Tuesday, June 23, 2009

PhRMA’s Bold Gamble


Yesterday, President Obama announced a plan under which drug makers will forgo $80 billion in revenues over the next ten years by paying half the cost of prescriptions for patients in the Medicare Part D "doughnut hole." See:


As I see it, PhRMA has shrewdly slowed (but not stopped) the momentum behind harsher "reforms" such as Medicare Part D rebates (Get Ready for Part D Reform) or importation fairytales (Surprise! New Importation Bill Introduced). I suspect the reprieve will be short-lived as the pharmaceutical industry will be forced to make more quid pro quo deals with the government.


 
President Obama's remarks yesterday make the game crystal clear:


And drug and insurance companies stand to benefit when tens of millions more Americans have coverage. So we're asking them, in exchange, to make essential concessions to reform the system and help reduce costs. It's only fair.

The pharmaceutical industry will suffer some pain from the lost revenue. Perhaps all of us will suffer, too, if there is less money left for the development of innovative new drugs. Is that really fair?

Two other comments:

This deal represents significant savings for consumers.

CMS recently estimated that cumulative outpatient drug spending from 2009 through 2018 (ten years) will be $3.3 trillion dollars, of which $584.4 billion will be out-of-pocket payments by consumers. (I discuss these forecasts on February 26 in Who Will Pay for Prescription Drugs?)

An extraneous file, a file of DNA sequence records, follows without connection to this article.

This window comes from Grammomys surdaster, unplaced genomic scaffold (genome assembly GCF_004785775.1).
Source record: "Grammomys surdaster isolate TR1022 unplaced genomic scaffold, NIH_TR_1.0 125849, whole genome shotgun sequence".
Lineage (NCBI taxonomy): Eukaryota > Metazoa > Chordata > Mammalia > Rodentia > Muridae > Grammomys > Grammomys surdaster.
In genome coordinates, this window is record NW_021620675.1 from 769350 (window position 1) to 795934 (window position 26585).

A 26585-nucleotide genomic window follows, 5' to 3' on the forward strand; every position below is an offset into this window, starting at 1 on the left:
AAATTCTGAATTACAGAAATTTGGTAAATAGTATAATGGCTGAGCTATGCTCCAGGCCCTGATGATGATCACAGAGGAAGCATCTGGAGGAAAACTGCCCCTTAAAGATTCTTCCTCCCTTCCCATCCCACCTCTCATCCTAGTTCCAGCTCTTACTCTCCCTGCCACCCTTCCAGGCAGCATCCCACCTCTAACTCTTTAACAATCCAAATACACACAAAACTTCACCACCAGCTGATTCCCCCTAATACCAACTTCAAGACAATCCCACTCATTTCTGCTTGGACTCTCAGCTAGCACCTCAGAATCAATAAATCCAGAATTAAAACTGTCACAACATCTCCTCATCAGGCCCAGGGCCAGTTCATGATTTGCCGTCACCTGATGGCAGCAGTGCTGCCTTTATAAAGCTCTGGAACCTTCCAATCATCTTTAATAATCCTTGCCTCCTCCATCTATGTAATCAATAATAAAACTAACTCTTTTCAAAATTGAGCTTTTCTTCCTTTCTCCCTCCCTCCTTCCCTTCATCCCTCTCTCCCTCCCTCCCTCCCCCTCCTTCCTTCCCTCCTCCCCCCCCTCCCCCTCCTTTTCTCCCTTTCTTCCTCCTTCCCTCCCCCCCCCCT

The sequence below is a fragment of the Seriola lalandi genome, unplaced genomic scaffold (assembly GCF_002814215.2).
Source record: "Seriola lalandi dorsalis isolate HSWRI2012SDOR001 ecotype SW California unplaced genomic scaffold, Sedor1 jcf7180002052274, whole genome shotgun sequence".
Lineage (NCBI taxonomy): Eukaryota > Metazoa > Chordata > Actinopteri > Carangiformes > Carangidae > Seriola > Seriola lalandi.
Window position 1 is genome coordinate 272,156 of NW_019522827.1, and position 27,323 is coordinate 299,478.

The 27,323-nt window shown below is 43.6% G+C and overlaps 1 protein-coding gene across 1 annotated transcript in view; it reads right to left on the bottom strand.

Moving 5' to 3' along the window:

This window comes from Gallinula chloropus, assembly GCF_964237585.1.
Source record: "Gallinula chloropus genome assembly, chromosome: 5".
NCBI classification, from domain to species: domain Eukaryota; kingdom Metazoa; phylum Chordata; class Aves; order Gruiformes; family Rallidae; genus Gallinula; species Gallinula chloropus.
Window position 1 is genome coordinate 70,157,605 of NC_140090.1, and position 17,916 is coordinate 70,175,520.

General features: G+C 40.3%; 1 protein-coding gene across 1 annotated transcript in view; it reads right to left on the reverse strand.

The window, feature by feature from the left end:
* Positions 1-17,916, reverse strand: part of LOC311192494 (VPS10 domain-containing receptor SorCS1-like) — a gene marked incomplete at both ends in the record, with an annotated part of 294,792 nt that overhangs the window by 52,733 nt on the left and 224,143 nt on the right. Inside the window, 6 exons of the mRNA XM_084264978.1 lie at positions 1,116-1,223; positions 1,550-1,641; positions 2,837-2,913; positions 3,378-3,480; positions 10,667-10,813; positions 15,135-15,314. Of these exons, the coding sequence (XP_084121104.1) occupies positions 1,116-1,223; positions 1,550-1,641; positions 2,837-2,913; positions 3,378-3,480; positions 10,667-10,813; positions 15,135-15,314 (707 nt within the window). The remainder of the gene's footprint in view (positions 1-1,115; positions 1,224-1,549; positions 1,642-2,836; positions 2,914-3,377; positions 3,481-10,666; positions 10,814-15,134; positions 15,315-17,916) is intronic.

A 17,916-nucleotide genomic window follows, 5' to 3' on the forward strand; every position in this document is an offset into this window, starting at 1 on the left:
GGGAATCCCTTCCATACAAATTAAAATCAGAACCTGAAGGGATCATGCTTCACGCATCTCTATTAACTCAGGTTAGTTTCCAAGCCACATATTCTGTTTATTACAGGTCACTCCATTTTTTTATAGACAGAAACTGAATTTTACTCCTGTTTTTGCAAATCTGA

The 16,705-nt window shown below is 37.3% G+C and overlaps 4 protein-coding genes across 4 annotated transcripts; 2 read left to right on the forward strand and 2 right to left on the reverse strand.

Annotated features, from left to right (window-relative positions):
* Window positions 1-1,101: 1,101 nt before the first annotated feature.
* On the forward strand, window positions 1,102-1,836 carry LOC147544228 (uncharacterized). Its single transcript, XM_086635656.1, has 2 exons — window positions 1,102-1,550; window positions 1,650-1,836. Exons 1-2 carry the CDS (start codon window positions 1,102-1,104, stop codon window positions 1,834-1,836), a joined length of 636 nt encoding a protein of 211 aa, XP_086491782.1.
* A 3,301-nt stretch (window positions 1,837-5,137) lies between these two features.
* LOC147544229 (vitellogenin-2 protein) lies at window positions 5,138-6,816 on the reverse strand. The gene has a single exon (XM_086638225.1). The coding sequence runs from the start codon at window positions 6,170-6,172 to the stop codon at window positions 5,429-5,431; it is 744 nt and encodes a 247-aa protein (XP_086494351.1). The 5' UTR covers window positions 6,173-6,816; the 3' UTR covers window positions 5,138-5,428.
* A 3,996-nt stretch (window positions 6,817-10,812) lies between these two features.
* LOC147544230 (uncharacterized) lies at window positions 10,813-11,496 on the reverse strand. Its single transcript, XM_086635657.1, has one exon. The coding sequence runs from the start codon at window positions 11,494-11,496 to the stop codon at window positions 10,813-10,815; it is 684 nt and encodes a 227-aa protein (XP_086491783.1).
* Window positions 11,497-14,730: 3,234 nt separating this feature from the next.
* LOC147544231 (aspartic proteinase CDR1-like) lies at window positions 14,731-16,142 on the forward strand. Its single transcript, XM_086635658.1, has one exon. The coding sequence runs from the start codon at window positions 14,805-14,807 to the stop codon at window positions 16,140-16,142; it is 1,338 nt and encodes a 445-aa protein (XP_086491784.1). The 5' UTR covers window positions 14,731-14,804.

Thus, yesterday's deal could reduce aggregate consumer out-of-pocket payments by as much as 13.7% (=80/584.4). Note that the proposal only covers the 3.4 million beneficiaries that have out-of-pocket spending in the coverage gap of Part D, not all consumers. My computation is just a way to size the proposal, not a measure of actual savings by any individual.

For consumers that reach the coverage gap, they will receive a 50% discount off the negotiated price in their Part D plan (rather than pay 100% as they currently do). But the full negotiated price (100%) will count toward their true out-of-pocket cost, which means they spend less out-of-pocket to reach the catastrophic threshold.
Other sectors of health care can't match this deal.

The two largest components of U.S. health care spending – hospital care (32%) and physician services (21%) – represent services provided by people. A similar price cut from providers would be extraordinarily difficult because reduced spending would come primarily from lower labor costs, i.e., fewer people or lower salaries. I don't see that happening anytime soon, although my medical doctor friends claim to be worried.
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So, what do you think? Did pharma make a smart deal or are they playing with fire?
[Updated on June 23 at 9:15 AM EST]

9 comments:

  1. AnonymousJune 23, 2009

    Such a deal - PhRMA was already willing to support senior's through the donut hole via their individual Patient Assistance Programs (PAP's)to keep the senior's from going Generic. Now they only have to pay for half - again, such a deal!!!

    ReplyDelete
  2. AnonymousJune 23, 2009

    As I see it low-income to middle-income Part-D plan members will be asked to purchase expensive branded medications with higher co-pays in the donut hole? Such a deal! Instead of moving patients to lower cost generics in the donut hole we will maintain them long-term on expensive branded drugs that in many cases offer no clinical superior advantage. This is health care reform???